Threat Actor Targets Libyans with Malware via Facebook
A threat group has been targeting mobile and desktop users in Libya with malware through Facebook pages, Check Point has discovered.
The campaign, which the cybersecurity firm has dubbed Operation Tripoli, has been abusing the social network for years to host fraudulent pages and also compromised legitimate websites to host malware and spread it to “tens of thousands of victims mainly from Libya, but also in Europe, the United States and Canada.”
One of the pages was impersonating Khalifa Haftar, the commander of Libya’s National Army and a prominent figure in Libya’s political arena. Since its creation in April 2019, the page gathered over 11,000 followers.
In addition to posts with political themes, the page also shares URLs to download files that the attacker claims to be leaks from Libya’s intelligence units. Some of the links supposedly lead to mobile apps that allow citizens to join the Libyan armed forces.
Instead of the promised content, however, users following these links are taken to malicious VBE or WSF files for Windows environments, and APK files for Android, to infect them with known remote administration tools (RATs) such as Houdini, Remcos, and SpyNote.
The malicious samples would usually be stored in file hosting services such as Google Drive, Dropbox, Box and more, but compromised websites were also used to host the malware, including a Russian website, an Israeli website, and a Moroccan news website. The attacker also compromised the site of Libyana, a large mobile operator in Libya, and hosted a malware-packed archive on it back in 2014.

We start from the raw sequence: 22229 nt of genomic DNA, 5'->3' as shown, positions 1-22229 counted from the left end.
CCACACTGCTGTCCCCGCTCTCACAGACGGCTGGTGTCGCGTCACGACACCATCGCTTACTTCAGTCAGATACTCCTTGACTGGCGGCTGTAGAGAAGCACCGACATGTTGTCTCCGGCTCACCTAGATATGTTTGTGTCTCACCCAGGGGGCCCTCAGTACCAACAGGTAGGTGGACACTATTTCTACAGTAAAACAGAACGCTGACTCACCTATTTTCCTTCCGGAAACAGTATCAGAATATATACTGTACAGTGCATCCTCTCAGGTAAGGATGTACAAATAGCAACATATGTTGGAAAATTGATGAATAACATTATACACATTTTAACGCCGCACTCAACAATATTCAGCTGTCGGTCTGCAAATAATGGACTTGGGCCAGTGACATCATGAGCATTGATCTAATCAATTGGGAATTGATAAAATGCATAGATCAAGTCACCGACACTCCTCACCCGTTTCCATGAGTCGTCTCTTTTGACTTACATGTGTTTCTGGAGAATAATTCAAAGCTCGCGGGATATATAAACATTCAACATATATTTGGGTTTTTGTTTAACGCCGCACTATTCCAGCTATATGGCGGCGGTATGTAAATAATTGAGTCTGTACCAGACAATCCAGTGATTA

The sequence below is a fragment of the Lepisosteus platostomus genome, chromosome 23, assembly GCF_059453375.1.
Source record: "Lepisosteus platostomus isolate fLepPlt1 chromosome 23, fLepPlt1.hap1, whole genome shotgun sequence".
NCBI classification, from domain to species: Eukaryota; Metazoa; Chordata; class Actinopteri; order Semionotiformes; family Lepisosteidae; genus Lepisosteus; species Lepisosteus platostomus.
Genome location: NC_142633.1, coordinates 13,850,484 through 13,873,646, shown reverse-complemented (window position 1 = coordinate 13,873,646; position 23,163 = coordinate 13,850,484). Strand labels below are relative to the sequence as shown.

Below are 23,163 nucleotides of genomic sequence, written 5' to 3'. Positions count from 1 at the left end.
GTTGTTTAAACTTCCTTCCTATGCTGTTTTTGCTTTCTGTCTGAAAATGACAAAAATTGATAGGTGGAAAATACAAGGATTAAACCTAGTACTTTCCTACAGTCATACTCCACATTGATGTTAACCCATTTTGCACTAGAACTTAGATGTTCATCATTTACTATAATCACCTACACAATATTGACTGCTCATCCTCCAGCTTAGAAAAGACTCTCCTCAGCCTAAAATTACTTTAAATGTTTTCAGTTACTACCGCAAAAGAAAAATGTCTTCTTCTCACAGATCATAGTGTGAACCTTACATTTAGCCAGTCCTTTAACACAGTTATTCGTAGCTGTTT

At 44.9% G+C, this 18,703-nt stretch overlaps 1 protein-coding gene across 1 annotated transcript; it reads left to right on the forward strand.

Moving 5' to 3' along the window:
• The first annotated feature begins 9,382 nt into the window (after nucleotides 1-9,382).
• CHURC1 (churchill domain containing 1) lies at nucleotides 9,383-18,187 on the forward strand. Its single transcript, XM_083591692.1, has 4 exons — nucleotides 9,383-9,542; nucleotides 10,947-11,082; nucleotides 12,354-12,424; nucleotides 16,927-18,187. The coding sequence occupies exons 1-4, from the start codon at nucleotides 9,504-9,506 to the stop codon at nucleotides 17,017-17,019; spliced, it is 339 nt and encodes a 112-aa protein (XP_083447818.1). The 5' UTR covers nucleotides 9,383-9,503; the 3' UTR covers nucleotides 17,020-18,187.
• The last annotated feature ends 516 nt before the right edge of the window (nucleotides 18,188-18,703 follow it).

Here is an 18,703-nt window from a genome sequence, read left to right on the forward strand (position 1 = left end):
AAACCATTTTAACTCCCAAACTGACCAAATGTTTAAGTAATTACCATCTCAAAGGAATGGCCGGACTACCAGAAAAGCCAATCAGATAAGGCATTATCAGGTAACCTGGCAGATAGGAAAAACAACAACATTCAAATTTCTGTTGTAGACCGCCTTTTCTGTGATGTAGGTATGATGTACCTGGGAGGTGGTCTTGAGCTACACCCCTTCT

By following the username in the Facebook page’s web address (@kalifhafatr, which misspells Haftar’s name), and grammatical mistakes found in almost every post, Check Point’s security researchers were able to identify a network of over 30 Facebook pages operated by the same threat actor as part of a widespread operation ongoing since at least 2014.
Some of these Facebook pages were highly popular, with more than 100K users, the researchers reveal. All of them have been already taken down.
Over the years, the actor has used more than 40 unique malicious links, some of which were spread via more than one page. The majority of the URLs had thousands of clicks, mostly around the time they were created and shared.
The pages would publish updates about the most recent events in Libya, in an attempt to engage their followers and not arouse suspicion. The posts were copied across multiple pages on the same day.
Despite the use of political themes related to Libya, however, the actor does not appear to favor one political party over another, the security researchers say. The content mainly warns against external or internal threats.
The applications and VBE scripts used in this campaign communicated with the same command and control (C&C) server, at drpc.duckdns[.]org. This led the researchers to finding a Facebook account that belongs to the attacker, who appears to be Libyan.
“This account repeated the same typos that we have observed in the involved pages, enabling us to assess with high confidence that this is the same person that wrote the posts’ content. The account also openly shared almost every aspect of this malicious activity, including screenshots from the panels where the victims were managed,” the researchers say.
The attacker shared sensitive information stolen from the victims, such as secret documents belonging to Libya’s government, e-mails, phone numbers belonging to officials, and pictures of the officials’ passports.
Check Point was able to observe the evolution of the attacker from the early days and noticed that they don’t use an advanced set of tools. However, the use of tailored content, legitimate websites, and highly active pages allowed them to potentially infect thousands.
“Although the attacker does not endorse a political party or any of the conflicting sides in Libya, their actions do seem to be motivated by political events. This can be implied from the participation in operations like OpSyria years ago, as well as the willingness to expose secret documents and personal information stolen from the Libyan government. This is juxtaposed with the constant targeting of Libyan victims but might mean that the attacker is after certain individuals within the larger crowd,” Check Point concludes.